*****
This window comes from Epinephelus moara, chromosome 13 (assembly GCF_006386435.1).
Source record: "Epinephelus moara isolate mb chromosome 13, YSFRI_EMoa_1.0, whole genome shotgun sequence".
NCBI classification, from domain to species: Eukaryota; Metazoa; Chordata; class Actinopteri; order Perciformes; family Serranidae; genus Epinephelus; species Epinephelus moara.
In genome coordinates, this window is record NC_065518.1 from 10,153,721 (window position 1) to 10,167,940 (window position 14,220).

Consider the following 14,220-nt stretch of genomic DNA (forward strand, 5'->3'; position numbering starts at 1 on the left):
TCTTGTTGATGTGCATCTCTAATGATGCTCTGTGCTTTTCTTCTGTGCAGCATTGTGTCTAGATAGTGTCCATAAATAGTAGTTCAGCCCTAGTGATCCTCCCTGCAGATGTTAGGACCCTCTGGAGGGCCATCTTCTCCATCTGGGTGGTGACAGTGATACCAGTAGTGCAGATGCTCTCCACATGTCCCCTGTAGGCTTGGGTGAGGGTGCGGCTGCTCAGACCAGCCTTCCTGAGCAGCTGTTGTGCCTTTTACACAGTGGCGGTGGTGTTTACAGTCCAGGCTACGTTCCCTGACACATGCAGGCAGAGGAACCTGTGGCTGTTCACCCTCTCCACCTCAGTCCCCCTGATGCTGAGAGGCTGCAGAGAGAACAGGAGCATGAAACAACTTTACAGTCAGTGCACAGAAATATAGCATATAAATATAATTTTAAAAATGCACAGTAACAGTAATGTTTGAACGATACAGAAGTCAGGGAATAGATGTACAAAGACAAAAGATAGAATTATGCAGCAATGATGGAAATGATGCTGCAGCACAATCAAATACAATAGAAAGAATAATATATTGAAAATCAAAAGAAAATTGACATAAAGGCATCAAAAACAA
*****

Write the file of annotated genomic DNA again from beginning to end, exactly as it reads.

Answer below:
This window comes from Epinephelus moara, chromosome 13 (assembly GCF_006386435.1).
Source record: "Epinephelus moara isolate mb chromosome 13, YSFRI_EMoa_1.0, whole genome shotgun sequence".
NCBI classification, from domain to species: Eukaryota; Metazoa; Chordata; class Actinopteri; order Perciformes; family Serranidae; genus Epinephelus; species Epinephelus moara.
In genome coordinates, this window is record NC_065518.1 from 10,153,721 (window position 1) to 10,167,940 (window position 14,220).

Consider the following 14,220-nt stretch of genomic DNA (forward strand, 5'->3'; position numbering starts at 1 on the left):
TCTTGTTGATGTGCATCTCTAATGATGCTCTGTGCTTTTCTTCTGTGCAGCATTGTGTCTAGATAGTGTCCATAAATAGTAGTTCAGCCCTAGTGATCCTCCCTGCAGATGTTAGGACCCTCTGGAGGGCCATCTTCTCCATCTGGGTGGTGACAGTGATACCAGTAGTGCAGATGCTCTCCACATGTCCCCTGTAGGCTTGGGTGAGGGTGCGGCTGCTCAGACCAGCCTTCCTGAGCAGCTGTTGTGCCTTTTACACAGTGGCGGTGGTGTTTACAGTCCAGGCTACGTTCCCTGACACATGCAGGCAGAGGAACCTGTGGCTGTTCACCCTCTCCACCTCAGTCCCCCTGATGCTGAGAGGCTGCAGAGAGAACAGGAGCATGAAACAACTTTACAGTCAGTGCACAGAAATATAGCATATAAATATAATTTTAAAAATGCACAGTAACAGTAATGTTTGAACGATACAGAAGTCAGGGAATAGATGTACAAAGACAAAAGATAGAATTATGCAGCAATGATGGAAATGATGCTGCAGCACAATCAAATACAATAGAAAGAATAATATATTGAAAATCAAAAGAAAATTGACATAAAGGCATCAAAAACAA